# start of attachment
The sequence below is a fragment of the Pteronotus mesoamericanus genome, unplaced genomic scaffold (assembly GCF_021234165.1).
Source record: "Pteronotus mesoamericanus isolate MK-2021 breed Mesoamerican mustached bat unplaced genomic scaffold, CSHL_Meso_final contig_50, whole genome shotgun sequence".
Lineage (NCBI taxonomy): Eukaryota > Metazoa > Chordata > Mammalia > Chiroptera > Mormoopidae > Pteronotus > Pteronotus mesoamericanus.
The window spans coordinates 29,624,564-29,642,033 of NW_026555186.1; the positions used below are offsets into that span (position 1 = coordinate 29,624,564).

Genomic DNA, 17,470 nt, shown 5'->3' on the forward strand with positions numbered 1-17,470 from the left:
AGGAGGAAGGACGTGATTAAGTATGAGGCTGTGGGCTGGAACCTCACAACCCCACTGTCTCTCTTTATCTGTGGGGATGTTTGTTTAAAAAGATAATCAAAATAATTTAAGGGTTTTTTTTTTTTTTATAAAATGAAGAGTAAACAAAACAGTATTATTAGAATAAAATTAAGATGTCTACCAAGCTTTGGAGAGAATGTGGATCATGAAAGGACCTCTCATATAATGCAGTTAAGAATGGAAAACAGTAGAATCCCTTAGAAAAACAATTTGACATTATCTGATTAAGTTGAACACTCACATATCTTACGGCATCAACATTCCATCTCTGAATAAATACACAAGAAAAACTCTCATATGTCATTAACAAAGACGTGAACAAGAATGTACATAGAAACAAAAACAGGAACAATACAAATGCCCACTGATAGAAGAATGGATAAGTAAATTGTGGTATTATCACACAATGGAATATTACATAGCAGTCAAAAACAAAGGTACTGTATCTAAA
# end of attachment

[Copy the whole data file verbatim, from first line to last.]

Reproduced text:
The sequence below is a fragment of the Pteronotus mesoamericanus genome, unplaced genomic scaffold (assembly GCF_021234165.1).
Source record: "Pteronotus mesoamericanus isolate MK-2021 breed Mesoamerican mustached bat unplaced genomic scaffold, CSHL_Meso_final contig_50, whole genome shotgun sequence".
Lineage (NCBI taxonomy): Eukaryota > Metazoa > Chordata > Mammalia > Chiroptera > Mormoopidae > Pteronotus > Pteronotus mesoamericanus.
The window spans coordinates 29,624,564-29,642,033 of NW_026555186.1; the positions used below are offsets into that span (position 1 = coordinate 29,624,564).

Genomic DNA, 17,470 nt, shown 5'->3' on the forward strand with positions numbered 1-17,470 from the left:
AGGAGGAAGGACGTGATTAAGTATGAGGCTGTGGGCTGGAACCTCACAACCCCACTGTCTCTCTTTATCTGTGGGGATGTTTGTTTAAAAAGATAATCAAAATAATTTAAGGGTTTTTTTTTTTTTTATAAAATGAAGAGTAAACAAAACAGTATTATTAGAATAAAATTAAGATGTCTACCAAGCTTTGGAGAGAATGTGGATCATGAAAGGACCTCTCATATAATGCAGTTAAGAATGGAAAACAGTAGAATCCCTTAGAAAAACAATTTGACATTATCTGATTAAGTTGAACACTCACATATCTTACGGCATCAACATTCCATCTCTGAATAAATACACAAGAAAAACTCTCATATGTCATTAACAAAGACGTGAACAAGAATGTACATAGAAACAAAAACAGGAACAATACAAATGCCCACTGATAGAAGAATGGATAAGTAAATTGTGGTATTATCACACAATGGAATATTACATAGCAGTCAAAAACAAAGGTACTGTATCTAAA